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Building Muscle Size is Possible Even With Lighter Weights Contrary to Popular Belief

by Savitha C Muppala on  August 14, 2010 at 2:34 PM Lifestyle News   - G J E 4
Contrary to belief that one needs to lift heavy weights to build muscle size, a new study has shown that muscle building can be also be achieved by using lighter weights.

The secret, researchers at McMaster University say, is to pump iron until you reach muscle fatigue.
 Building Muscle Size is Possible Even With Lighter Weights Contrary to Popular Belief
Building Muscle Size is Possible Even With Lighter Weights Contrary to Popular Belief
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"Rather than grunting and straining to lift heavy weights, you can grab something much lighter but you have to lift it until you can't lift it anymore," says Stuart Phillips, associate professor of kinesiology at McMaster University.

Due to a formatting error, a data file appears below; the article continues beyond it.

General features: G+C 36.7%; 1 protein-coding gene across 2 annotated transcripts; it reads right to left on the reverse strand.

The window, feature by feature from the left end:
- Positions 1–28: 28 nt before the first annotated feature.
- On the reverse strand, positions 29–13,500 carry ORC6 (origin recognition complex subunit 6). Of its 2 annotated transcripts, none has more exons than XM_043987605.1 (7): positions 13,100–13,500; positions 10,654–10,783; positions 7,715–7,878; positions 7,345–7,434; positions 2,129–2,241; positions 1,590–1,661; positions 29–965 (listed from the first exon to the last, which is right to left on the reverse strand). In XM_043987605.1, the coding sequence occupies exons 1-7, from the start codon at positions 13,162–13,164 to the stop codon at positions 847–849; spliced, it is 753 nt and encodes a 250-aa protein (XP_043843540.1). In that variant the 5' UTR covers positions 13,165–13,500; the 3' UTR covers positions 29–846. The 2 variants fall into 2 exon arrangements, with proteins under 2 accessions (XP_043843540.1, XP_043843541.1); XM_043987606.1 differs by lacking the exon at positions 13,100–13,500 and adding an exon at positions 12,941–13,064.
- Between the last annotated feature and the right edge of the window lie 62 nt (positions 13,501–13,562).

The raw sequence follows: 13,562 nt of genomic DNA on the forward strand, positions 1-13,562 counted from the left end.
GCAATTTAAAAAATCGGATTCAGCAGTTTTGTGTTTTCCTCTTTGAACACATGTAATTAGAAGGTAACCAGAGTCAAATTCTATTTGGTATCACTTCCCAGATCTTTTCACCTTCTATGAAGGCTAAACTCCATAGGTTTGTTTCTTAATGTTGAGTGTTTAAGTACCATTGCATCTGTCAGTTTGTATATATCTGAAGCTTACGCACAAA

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"We're convinced that growing muscle means stimulaing your muscle to make new muscle proteins, a process in the body that over time accumulates into bigger muscles," Phillips added.

Phillips praised lead author and senior Ph.D. student Nicholas Burd for masterminding the project that showed it's really not the weight that you lift but the fact that you get muscular fatigue that's the critical point in building muscle.

The study used lightweights that represented a percentage of what the subjects could lift. The heavier weights were set to 90 percent of a person's best lift and the lightweights at a mere 30 percent of what people could lift.

"It's a very light weight," says Phillips noting that the 90-80 percent range is usually something people can lift from 5-10 times before fatigue sets in. At 30 percent, Burd reported that subjects could lift that weight at least 24 times before they felt fatigue.

"We're excited to see where this new paradigm will lead," says Phillips, adding that these new data have practical significance for gym enthusiasts but more importantly for people with compromised skeletal muscle mass, such as the elderly, patients with cancer, or those who are recovering from trauma, surgery or even stroke.

The findings are published in PLoS ONE.

Source: ANI
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